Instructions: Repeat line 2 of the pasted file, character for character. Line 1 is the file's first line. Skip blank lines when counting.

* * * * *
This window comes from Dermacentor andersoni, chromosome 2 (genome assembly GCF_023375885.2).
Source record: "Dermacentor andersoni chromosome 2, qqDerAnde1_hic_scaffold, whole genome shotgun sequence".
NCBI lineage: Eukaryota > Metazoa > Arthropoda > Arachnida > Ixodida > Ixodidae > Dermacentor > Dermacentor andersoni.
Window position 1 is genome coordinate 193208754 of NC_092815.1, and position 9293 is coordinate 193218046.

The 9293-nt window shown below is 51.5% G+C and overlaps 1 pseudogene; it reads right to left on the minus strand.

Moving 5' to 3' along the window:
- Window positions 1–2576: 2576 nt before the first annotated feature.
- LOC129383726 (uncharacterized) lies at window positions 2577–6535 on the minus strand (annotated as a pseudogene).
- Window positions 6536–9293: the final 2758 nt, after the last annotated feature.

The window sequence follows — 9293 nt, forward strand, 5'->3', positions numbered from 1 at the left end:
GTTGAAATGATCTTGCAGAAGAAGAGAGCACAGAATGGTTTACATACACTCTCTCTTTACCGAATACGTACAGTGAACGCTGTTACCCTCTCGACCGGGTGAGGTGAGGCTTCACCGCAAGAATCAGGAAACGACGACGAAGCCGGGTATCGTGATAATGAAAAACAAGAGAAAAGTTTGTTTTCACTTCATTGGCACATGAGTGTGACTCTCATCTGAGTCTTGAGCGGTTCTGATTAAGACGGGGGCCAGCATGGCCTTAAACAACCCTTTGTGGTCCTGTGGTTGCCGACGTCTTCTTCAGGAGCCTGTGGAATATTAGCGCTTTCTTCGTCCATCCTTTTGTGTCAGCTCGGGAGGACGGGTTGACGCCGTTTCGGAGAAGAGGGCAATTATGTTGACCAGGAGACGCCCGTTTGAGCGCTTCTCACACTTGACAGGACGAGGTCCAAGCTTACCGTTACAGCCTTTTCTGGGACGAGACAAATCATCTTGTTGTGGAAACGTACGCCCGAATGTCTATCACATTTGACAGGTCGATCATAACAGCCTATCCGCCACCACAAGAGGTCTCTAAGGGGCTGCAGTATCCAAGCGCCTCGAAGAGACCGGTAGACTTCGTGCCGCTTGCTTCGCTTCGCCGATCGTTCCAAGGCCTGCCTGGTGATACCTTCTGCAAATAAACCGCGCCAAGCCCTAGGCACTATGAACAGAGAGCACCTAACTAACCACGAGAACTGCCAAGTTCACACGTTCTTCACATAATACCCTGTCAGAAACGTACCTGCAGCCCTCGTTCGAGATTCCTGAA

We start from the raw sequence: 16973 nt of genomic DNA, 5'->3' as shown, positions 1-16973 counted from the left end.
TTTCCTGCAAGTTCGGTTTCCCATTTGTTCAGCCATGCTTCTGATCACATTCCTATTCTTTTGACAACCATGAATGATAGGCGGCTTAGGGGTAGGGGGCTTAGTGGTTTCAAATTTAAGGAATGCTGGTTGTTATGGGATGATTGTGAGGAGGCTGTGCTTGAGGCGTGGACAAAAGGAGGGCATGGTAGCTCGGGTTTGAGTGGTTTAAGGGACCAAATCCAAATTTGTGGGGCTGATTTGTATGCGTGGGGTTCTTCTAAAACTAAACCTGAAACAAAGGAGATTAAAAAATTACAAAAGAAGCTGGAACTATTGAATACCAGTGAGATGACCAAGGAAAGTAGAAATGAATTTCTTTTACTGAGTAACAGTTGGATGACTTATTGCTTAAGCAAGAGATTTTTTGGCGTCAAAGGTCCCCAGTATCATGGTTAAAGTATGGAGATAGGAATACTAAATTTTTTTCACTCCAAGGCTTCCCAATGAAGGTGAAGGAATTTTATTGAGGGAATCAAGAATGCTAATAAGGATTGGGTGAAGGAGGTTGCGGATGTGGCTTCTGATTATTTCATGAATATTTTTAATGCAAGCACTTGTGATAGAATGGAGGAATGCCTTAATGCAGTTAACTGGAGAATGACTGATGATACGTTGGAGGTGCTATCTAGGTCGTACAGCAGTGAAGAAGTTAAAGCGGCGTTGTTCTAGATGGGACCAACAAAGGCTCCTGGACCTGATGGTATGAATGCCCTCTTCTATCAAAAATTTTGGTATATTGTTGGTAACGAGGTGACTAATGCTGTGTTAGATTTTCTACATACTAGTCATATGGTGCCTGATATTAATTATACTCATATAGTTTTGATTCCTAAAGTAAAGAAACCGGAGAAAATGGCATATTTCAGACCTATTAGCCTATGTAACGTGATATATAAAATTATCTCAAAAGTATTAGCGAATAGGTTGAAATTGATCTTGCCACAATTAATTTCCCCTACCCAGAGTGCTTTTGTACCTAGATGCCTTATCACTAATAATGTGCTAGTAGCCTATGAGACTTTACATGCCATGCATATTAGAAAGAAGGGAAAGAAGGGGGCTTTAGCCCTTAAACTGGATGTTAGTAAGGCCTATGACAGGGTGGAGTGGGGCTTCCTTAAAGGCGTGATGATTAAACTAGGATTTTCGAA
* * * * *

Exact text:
Source record: "Dermacentor andersoni chromosome 2, qqDerAnde1_hic_scaffold, whole genome shotgun sequence".